According to the Office for National Statistics, cohabitating couple families continue to be the fastest growing family type in the UK, currently making up 3.3 million families. Despite this obvious upward trend taking place over the last 20 years, the law is struggling to keep up and currently offers very little protection for cohabiting couples.

It is a common misconception that after an extended period of time living together, you are effectively classed as a “common law” husband and wife, and therefore have equal or equivalent rights as to those couples legally married. This is not the case and there is no such thing as a common law husband or wife. Couples that have been together for many years are often surprised by this and further surprised when they discover what they are legally entitled to on separation.

Unlike with a marriage, there is no entitlement to a claim against your partner’s (or former partner’s) pension. It may also be the case that if there is property that is owned in one person’s sole name, the other partner is unable to make a claim against this as an unmarried ex partner. The situation does not become clearer for shorter relationships. Consider the current economic climate and the ability for ‘teens’ and ‘twenty-somethings’ to purchase a property for themselves, either jointly or independently. It is often not possible without some form of assistance, either from the government Help-To-Buy schemes or from the ‘Bank of Mum & Dad.’ In the event of a relationship breakdown after assistance from the government or parents, it can be extremely difficult for people to untangle the potential claims that each person may have.

There are even examples where people purchase property in their sole names, prior to entering into a relationship, subsequently form a relationship and invite their partner to live with them, only to find that by doing so they have effectively ‘given up’ some of the equity in that property. Such instances are rare but it is important to distinguish what claims your partner may have in the event of the relationship breaking down in the future.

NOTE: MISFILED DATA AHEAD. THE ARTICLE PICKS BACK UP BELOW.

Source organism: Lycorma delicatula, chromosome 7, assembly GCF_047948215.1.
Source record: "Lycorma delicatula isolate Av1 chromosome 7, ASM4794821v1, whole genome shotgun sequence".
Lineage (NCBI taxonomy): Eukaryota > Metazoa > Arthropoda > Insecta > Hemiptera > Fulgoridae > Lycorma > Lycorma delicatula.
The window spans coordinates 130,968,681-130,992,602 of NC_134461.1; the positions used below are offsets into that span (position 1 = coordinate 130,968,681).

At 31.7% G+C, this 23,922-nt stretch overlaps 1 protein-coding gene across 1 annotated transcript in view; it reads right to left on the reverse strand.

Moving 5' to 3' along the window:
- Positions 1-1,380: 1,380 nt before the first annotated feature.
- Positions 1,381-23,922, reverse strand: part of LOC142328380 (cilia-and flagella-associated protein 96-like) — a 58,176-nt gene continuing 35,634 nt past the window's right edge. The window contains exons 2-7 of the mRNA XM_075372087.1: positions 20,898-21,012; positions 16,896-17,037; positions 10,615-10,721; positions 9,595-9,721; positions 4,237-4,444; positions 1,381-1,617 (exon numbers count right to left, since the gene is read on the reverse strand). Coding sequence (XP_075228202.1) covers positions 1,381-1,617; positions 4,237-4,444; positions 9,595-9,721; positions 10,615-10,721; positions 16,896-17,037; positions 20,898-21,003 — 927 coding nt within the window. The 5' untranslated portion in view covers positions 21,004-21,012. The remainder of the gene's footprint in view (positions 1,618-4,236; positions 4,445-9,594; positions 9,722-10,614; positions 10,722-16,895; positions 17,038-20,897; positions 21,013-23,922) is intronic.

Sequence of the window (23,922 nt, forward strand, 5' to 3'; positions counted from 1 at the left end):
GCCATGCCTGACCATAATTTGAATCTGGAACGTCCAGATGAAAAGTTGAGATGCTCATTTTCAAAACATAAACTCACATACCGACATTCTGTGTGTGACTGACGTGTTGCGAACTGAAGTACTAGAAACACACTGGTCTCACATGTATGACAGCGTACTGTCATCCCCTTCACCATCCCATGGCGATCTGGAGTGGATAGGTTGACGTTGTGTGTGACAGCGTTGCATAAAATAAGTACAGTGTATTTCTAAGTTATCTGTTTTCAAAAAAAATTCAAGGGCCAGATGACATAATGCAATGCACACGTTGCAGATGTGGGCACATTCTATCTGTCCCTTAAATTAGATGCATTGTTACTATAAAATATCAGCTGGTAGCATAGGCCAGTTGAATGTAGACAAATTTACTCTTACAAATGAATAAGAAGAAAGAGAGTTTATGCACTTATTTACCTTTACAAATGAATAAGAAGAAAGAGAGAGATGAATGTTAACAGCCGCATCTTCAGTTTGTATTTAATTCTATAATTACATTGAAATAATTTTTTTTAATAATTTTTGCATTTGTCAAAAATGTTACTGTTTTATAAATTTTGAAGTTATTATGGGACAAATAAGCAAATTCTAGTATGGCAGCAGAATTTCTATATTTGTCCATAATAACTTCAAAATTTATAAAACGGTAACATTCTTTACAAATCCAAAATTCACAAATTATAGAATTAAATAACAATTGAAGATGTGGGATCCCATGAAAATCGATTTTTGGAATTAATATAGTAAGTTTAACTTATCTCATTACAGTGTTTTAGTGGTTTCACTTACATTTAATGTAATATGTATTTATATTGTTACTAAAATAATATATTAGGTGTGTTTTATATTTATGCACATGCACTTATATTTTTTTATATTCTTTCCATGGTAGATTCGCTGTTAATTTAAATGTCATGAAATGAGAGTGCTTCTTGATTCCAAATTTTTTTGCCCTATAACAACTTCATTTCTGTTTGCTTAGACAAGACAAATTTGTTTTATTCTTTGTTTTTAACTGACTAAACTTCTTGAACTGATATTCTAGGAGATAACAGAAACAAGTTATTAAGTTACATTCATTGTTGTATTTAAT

Purchasing a property, either jointly with someone else or independently, is generally considered the biggest financial commitment one can make during their lifetime. Equally, the responsibility of paying towards a mortgage is an obligation that cannot be taken lightly and one which many people misunderstand.

The most effective way to ensure your rights and interests are protected is to contact a family lawyer either before, during or shortly after the purchase of a property (but preferably before). Family lawyers can not only discuss and explain the implications in the event of a future relationship breakdown but they can also advise you on steps to take to avoid uncertainty in the future. This may take the form of a cohabitation agreement, a declaration of trust or a combination of the two. These documents can contain formal recognition of the contributions made by the couple (and possibly the ‘Bank of Mum & Dad’), the intention of the couple in the event of the relationship ending, the obligations towards the property (such as payment of the mortgage) or various other aspects of co-ownership.

The exposure to risk when purchasing a property jointly with someone or inviting another person to live with you as a family cannot be understated. Cases involving property disputes can often cost people tens of thousands of pounds. These expenses can potentially be avoided by seeking advice from the outset and spending a fraction of this on appropriate legal advice.